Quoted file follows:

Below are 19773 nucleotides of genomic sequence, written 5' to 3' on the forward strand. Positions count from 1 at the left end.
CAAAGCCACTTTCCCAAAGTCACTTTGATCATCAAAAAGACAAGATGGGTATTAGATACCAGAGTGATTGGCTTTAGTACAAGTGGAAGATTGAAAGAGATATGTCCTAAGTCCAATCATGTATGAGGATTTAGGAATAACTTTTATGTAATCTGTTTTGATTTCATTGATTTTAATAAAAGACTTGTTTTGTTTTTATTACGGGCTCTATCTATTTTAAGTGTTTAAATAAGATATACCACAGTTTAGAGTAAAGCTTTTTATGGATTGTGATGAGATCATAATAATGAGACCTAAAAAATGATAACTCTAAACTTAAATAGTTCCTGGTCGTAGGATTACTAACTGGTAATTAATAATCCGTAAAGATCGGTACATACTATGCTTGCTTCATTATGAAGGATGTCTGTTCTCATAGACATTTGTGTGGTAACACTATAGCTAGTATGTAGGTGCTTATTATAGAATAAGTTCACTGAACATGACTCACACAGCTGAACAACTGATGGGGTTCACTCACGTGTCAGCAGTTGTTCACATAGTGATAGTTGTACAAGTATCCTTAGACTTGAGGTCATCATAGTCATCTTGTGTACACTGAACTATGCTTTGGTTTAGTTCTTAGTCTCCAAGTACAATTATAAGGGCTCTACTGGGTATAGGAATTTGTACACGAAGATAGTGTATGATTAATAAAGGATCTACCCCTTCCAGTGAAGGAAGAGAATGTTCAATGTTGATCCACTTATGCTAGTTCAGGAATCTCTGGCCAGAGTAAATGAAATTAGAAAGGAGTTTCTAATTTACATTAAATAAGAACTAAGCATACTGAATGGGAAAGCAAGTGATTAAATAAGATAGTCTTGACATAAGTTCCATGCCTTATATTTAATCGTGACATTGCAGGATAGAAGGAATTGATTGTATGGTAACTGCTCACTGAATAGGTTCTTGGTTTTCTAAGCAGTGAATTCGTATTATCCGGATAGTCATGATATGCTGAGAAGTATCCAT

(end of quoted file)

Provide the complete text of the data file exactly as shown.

Below are 19773 nucleotides of genomic sequence, written 5' to 3' on the forward strand. Positions count from 1 at the left end.
CAAAGCCACTTTCCCAAAGTCACTTTGATCATCAAAAAGACAAGATGGGTATTAGATACCAGAGTGATTGGCTTTAGTACAAGTGGAAGATTGAAAGAGATATGTCCTAAGTCCAATCATGTATGAGGATTTAGGAATAACTTTTATGTAATCTGTTTTGATTTCATTGATTTTAATAAAAGACTTGTTTTGTTTTTATTACGGGCTCTATCTATTTTAAGTGTTTAAATAAGATATACCACAGTTTAGAGTAAAGCTTTTTATGGATTGTGATGAGATCATAATAATGAGACCTAAAAAATGATAACTCTAAACTTAAATAGTTCCTGGTCGTAGGATTACTAACTGGTAATTAATAATCCGTAAAGATCGGTACATACTATGCTTGCTTCATTATGAAGGATGTCTGTTCTCATAGACATTTGTGTGGTAACACTATAGCTAGTATGTAGGTGCTTATTATAGAATAAGTTCACTGAACATGACTCACACAGCTGAACAACTGATGGGGTTCACTCACGTGTCAGCAGTTGTTCACATAGTGATAGTTGTACAAGTATCCTTAGACTTGAGGTCATCATAGTCATCTTGTGTACACTGAACTATGCTTTGGTTTAGTTCTTAGTCTCCAAGTACAATTATAAGGGCTCTACTGGGTATAGGAATTTGTACACGAAGATAGTGTATGATTAATAAAGGATCTACCCCTTCCAGTGAAGGAAGAGAATGTTCAATGTTGATCCACTTATGCTAGTTCAGGAATCTCTGGCCAGAGTAAATGAAATTAGAAAGGAGTTTCTAATTTACATTAAATAAGAACTAAGCATACTGAATGGGAAAGCAAGTGATTAAATAAGATAGTCTTGACATAAGTTCCATGCCTTATATTTAATCGTGACATTGCAGGATAGAAGGAATTGATTGTATGGTAACTGCTCACTGAATAGGTTCTTGGTTTTCTAAGCAGTGAATTCGTATTATCCGGATAGTCATGATATGCTGAGAAGTATCCAT